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Lawrence, George L. - Electronics and Brain Control

Lawrence, George L. - Electronics and Brain Control

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Published by IAmSimone
Considering the ingredients of the few sample discussions presented here, it appears that both human and animals have brains sensitive to radiofrequency energy. (...) Just how electromagnetic radiation affects our social structure has led to a great deal of speculation in the past. For example, Dr. Goldman once insisted that radiofrequencies energies allows the id, or the primitive brain, to take control over human affairs. Such considerations might open a Pandora's box when applied to an explanation of our sharply increased crime rate an decline of social fidelity.
So, before we rush into electromagnetically contaminating our environment, it would serve us well once and for all to discover what adverse effects it will have on our lives.
Considering the ingredients of the few sample discussions presented here, it appears that both human and animals have brains sensitive to radiofrequency energy. (...) Just how electromagnetic radiation affects our social structure has led to a great deal of speculation in the past. For example, Dr. Goldman once insisted that radiofrequencies energies allows the id, or the primitive brain, to take control over human affairs. Such considerations might open a Pandora's box when applied to an explanation of our sharply increased crime rate an decline of social fidelity.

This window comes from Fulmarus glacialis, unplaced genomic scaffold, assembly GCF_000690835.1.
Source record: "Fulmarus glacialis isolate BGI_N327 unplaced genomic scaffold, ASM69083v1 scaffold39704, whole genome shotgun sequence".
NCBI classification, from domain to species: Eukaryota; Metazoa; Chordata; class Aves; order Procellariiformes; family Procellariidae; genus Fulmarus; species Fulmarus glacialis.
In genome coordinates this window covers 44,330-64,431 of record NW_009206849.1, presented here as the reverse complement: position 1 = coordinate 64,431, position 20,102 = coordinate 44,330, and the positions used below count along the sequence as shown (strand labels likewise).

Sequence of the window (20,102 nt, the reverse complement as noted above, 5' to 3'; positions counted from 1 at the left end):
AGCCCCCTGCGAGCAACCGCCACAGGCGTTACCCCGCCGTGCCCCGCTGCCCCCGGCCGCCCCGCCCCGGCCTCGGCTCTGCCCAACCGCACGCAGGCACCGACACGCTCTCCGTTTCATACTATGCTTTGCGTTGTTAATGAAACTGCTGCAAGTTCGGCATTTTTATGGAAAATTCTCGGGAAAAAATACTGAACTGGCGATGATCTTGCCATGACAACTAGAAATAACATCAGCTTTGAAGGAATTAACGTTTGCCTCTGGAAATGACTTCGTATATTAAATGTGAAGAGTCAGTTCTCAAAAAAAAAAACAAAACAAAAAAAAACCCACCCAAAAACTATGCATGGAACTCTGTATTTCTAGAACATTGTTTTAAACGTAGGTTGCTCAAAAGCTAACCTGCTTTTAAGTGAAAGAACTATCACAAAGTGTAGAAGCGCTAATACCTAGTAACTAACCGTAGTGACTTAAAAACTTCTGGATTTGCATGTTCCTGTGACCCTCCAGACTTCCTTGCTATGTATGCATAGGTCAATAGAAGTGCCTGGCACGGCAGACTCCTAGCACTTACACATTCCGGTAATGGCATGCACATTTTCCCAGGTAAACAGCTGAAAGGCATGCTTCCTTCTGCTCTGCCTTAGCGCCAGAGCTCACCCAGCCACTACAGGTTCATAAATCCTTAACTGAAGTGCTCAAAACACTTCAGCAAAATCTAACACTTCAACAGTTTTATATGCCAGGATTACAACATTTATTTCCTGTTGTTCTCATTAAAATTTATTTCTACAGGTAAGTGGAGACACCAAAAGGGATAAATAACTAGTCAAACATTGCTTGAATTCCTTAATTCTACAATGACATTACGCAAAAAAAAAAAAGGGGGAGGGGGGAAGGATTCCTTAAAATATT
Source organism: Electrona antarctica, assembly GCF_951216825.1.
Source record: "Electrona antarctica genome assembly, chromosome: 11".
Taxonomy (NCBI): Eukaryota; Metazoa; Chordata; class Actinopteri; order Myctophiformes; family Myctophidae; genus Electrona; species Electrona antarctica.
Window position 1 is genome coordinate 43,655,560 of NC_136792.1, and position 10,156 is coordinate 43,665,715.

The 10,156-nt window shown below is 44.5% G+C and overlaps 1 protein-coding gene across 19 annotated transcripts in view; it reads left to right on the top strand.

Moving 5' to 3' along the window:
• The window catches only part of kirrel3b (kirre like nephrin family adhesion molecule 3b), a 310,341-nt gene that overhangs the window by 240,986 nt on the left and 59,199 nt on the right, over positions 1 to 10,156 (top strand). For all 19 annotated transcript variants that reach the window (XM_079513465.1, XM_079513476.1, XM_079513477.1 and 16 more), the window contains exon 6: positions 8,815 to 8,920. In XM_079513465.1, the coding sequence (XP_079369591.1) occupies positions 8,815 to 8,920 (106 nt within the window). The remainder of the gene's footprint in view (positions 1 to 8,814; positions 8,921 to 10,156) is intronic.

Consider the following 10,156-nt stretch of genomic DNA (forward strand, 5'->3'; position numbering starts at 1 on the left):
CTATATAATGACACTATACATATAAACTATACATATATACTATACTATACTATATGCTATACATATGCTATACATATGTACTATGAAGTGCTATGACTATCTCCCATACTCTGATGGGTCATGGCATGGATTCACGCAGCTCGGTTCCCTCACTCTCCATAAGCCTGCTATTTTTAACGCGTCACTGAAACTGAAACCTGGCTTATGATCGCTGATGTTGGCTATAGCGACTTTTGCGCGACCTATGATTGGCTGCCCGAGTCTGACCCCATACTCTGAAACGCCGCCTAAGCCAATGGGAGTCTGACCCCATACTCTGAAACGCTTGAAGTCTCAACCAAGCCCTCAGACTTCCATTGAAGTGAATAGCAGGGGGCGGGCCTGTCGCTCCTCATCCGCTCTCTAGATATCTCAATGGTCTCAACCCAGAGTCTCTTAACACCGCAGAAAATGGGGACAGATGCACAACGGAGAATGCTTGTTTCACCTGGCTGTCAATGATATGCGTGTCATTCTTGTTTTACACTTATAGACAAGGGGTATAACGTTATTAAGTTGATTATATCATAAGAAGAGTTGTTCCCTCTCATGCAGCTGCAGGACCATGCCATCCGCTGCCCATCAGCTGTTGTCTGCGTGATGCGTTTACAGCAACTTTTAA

So, before we rush into electromagnetically contaminating our environment, it would serve us well once and for all to discover what adverse effects it will have on our lives.

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Published by: IAmSimone on Sep 17, 2011
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11/13/2012

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ELECTRONICS
BRAIN
CONTROL
JTI
e
arelearning
moreaboutour
gray-matter
computers
BY
L.
GEORGELAWRENCE
IT
IS
TIlvlE
that
weclosolvexamined
brain
control,
now
that
scientistsareactivelyseekingto
unravel
the
mvsteries
that
shroudthatminiature
bioelectricgiantknownasthe
human
brain.Elementsof
brain
controlcan
already
be
found
inanticollision
radar
technology
involvingbirds.
It
hasalsobeen
substantiated
that,bv
pumping
energyin
the
gigahertz
range
a'f
frequencies
throughhuman
heads,subjectscan
suddenly"hear"without
using
their
ears.
Much
remainstobe
done
tocorrelate
and
sift
out
concealed
facts,
We
stillknow
very
little
about
the
all-importantcodingevents
that
take
place
in
the
brain'sneuron
synaptic
complex.
How
canwemeasure
and
reinforce
such
significant
human
capacitiesaslove,will,
and
character?
Doesuncontrolled
electromagnetic
pollutionaffectthebrain?
Theseandother
questionsremain
tobe
answered
asscientistsdelve
deeper
anddeeper
intothe
humanbrainwith
the
help
ofelectronics.
WhatIstheBrain?
The
theorvthatthe
brain
isatrueelectronic
machine
hasoften
been
proposed.Toapoint,
the
theoryistrue.AsDr.
Wilder
Penfield
demonstratedsome
yearsago,
the
electricalstimulationof
brain
tissue
during
skullsurgerytriggers
JULY1973
lucid
audio-visualrecallsof
past
eventsinpatients.
The
patient
"sees"
and
"hears"complete
increments
of
true
lifeexperiences,allincorrect
sequence.
ButconsiderFig.
1.
Studies
are
enormously
complicated
by
the
fact
that
the
human
braincontainsan
estimated
10billionnervecells
called
"neurons"
and
an
other
100billionofa
second
type
called"glial"cells.
The
fluid
bath
in
which
these
cellsare
suspended
isavital
element
in
their
electrochemicalinteractions.Isit